Your genes can explain a lot about your eating habits - and it's changing the way many approach dieting.
After 25 years of marriage, Stan and Sheila Guntner have almost identical daily routines and eating habits. But while Sheila has maintained almost the exact same waistline since her wedding day, Stan can’t seem to get rid of the stubborn weight that has accumulated in his midsection.
Now there’s finally something that can shed light on all of this - our genes. With more recent advances in DNA testing, researchers are better understanding the role genetics plays in our well-being, and it’s shifting the way we view diets, obesity and nutrition.
A DNA kit from 23andMe, along with providing insights into ancestral origins, can reveal a lot about how genes affect everything from one's physical makeup and metabolism to cravings for certain foods and the body’s absorption of different nutrients.
A kit from Vitagene as well can offer detailed information on what foods one should eat and what foods they should avoid. Vitagene's entire product is built around the ability to hone in on what people can eat and what nutrients they can potentially be deficient in and then sending tailor-made supplements to the customer, that contain those specific nutrients.
Salty or Sweet? It's All in Your DNA
Your DNA can tell you why you reach for chips during a movie and your sister reaches for twizzlers. Or why you exercise intensely but can’t seem to build muscle while your friend does some light walking and looks like she lifts weights every day.
For those struggling to lose weight, developing a better understanding of the influence of our genetic makeup could be the key to shedding those pesky pounds.
An End to the 'One Size Fits All' Diet
Genetics researchers found that, on average, people with a common variant of the FTO gene are heavier than those without it - two copies of the variant adds about 7 extra pounds and increases the risk of obesity by 50 percent.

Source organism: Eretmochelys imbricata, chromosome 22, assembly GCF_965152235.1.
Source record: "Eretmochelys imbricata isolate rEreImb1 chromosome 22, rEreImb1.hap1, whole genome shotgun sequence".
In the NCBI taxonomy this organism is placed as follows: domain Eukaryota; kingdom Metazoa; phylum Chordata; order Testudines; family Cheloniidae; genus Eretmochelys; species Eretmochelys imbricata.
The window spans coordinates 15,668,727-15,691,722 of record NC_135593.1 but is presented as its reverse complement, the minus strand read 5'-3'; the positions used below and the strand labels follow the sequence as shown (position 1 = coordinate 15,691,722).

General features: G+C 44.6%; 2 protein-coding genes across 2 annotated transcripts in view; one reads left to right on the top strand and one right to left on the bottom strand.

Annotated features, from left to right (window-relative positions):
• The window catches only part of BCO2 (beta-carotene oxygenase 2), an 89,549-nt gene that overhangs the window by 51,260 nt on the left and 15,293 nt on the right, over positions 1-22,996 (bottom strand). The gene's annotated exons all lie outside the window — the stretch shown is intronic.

In the same way that those who have early-onset diabetes know they need to avoid sugar, those who know they possess the FTO gene variant can take a proactive approach to their health - understanding they’re already at a higher risk for obesity.
“Dietary recommendations are based on averages across large populations," says Jose Ordovas, Ph.D., who directs the Nutrition and Genomics Laboratory at Tufts University. “What nutritional genomics teaches is there is no one-size-fits-all diet that works for everyone."
The Better We Understand How We’re Built, the Better We Can Adjust Our Lifestyle
Researcher Chuck Gethard took a DNA test from 23andMe and found that he has a genetic variant which slows down his body’s conversion of folate, which can be linked to a greater risk of heart disease and stroke. So, Gethard made some small but significant changes to his diet, adding more leafy greens and cauliflower - foods that are high in folate - to offset his body’s slow absorption of the nutrient.
“If it was up to me and my taste buds, I would be eating very differently,” said Gethard. “But knowing that I’m at an increased risk of heart disease, and understanding why, has made me take greater ownership of my health.”
23andMe's innovative research program surveys its users and is currently collecting as many as 2 million facts per week on everything from food preferences to weight loss to family history of diseases. This information is paving the way in our understanding of DNA which can then help in tailoring diets to individual needs - whether that’s for weight loss, diabetes or cholesterol.
If you want to take a proactive approach to your health, try an at-home test kit from companies like 23andMe and Vitagene and find out for yourself what your DNA can reveal.